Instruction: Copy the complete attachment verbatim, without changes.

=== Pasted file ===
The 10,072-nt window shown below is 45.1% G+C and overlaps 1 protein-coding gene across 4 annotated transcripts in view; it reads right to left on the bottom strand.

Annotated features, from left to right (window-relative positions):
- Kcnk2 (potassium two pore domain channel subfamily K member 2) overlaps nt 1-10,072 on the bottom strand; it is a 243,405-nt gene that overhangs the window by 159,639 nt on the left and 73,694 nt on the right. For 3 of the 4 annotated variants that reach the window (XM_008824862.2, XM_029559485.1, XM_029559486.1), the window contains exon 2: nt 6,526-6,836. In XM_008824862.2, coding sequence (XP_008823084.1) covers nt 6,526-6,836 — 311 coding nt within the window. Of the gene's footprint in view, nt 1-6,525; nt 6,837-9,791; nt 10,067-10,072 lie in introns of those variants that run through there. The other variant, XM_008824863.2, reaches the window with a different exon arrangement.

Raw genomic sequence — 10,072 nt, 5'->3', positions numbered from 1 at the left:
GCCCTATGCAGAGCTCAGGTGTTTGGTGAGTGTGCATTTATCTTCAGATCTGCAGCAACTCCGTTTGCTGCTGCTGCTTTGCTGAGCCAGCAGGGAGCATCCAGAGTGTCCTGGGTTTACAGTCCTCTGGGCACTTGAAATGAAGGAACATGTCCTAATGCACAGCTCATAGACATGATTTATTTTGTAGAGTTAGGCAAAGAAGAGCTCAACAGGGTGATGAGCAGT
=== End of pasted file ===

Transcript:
The 10,072-nt window shown below is 45.1% G+C and overlaps 1 protein-coding gene across 4 annotated transcripts in view; it reads right to left on the bottom strand.

Annotated features, from left to right (window-relative positions):
- Kcnk2 (potassium two pore domain channel subfamily K member 2) overlaps nt 1-10,072 on the bottom strand; it is a 243,405-nt gene that overhangs the window by 159,639 nt on the left and 73,694 nt on the right. For 3 of the 4 annotated variants that reach the window (XM_008824862.2, XM_029559485.1, XM_029559486.1), the window contains exon 2: nt 6,526-6,836. In XM_008824862.2, coding sequence (XP_008823084.1) covers nt 6,526-6,836 — 311 coding nt within the window. Of the gene's footprint in view, nt 1-6,525; nt 6,837-9,791; nt 10,067-10,072 lie in introns of those variants that run through there. The other variant, XM_008824863.2, reaches the window with a different exon arrangement.

Raw genomic sequence — 10,072 nt, 5'->3', positions numbered from 1 at the left:
GCCCTATGCAGAGCTCAGGTGTTTGGTGAGTGTGCATTTATCTTCAGATCTGCAGCAACTCCGTTTGCTGCTGCTGCTTTGCTGAGCCAGCAGGGAGCATCCAGAGTGTCCTGGGTTTACAGTCCTCTGGGCACTTGAAATGAAGGAACATGTCCTAATGCACAGCTCATAGACATGATTTATTTTGTAGAGTTAGGCAAAGAAGAGCTCAACAGGGTGATGAGCAGT